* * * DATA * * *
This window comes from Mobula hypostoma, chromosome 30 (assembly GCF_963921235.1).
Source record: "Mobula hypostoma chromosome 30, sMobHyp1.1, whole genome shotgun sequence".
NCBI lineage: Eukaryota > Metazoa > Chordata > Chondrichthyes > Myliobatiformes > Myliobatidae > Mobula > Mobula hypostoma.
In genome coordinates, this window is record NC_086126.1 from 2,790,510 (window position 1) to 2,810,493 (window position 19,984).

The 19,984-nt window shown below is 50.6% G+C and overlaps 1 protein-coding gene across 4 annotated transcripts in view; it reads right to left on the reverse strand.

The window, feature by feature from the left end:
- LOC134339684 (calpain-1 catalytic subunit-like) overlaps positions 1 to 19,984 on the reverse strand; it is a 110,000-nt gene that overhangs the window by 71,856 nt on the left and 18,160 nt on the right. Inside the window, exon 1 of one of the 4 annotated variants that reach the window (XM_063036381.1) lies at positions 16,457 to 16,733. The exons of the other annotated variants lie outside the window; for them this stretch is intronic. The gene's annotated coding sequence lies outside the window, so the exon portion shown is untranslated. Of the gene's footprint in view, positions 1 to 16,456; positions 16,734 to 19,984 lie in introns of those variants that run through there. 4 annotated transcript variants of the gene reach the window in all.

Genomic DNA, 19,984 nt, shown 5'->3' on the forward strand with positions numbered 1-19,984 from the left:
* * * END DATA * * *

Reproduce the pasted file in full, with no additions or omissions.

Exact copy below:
This window comes from Mobula hypostoma, chromosome 30 (assembly GCF_963921235.1).
Source record: "Mobula hypostoma chromosome 30, sMobHyp1.1, whole genome shotgun sequence".
NCBI lineage: Eukaryota > Metazoa > Chordata > Chondrichthyes > Myliobatiformes > Myliobatidae > Mobula > Mobula hypostoma.
In genome coordinates, this window is record NC_086126.1 from 2,790,510 (window position 1) to 2,810,493 (window position 19,984).

The 19,984-nt window shown below is 50.6% G+C and overlaps 1 protein-coding gene across 4 annotated transcripts in view; it reads right to left on the reverse strand.

The window, feature by feature from the left end:
- LOC134339684 (calpain-1 catalytic subunit-like) overlaps positions 1 to 19,984 on the reverse strand; it is a 110,000-nt gene that overhangs the window by 71,856 nt on the left and 18,160 nt on the right. Inside the window, exon 1 of one of the 4 annotated variants that reach the window (XM_063036381.1) lies at positions 16,457 to 16,733. The exons of the other annotated variants lie outside the window; for them this stretch is intronic. The gene's annotated coding sequence lies outside the window, so the exon portion shown is untranslated. Of the gene's footprint in view, positions 1 to 16,456; positions 16,734 to 19,984 lie in introns of those variants that run through there. 4 annotated transcript variants of the gene reach the window in all.

Genomic DNA, 19,984 nt, shown 5'->3' on the forward strand with positions numbered 1-19,984 from the left: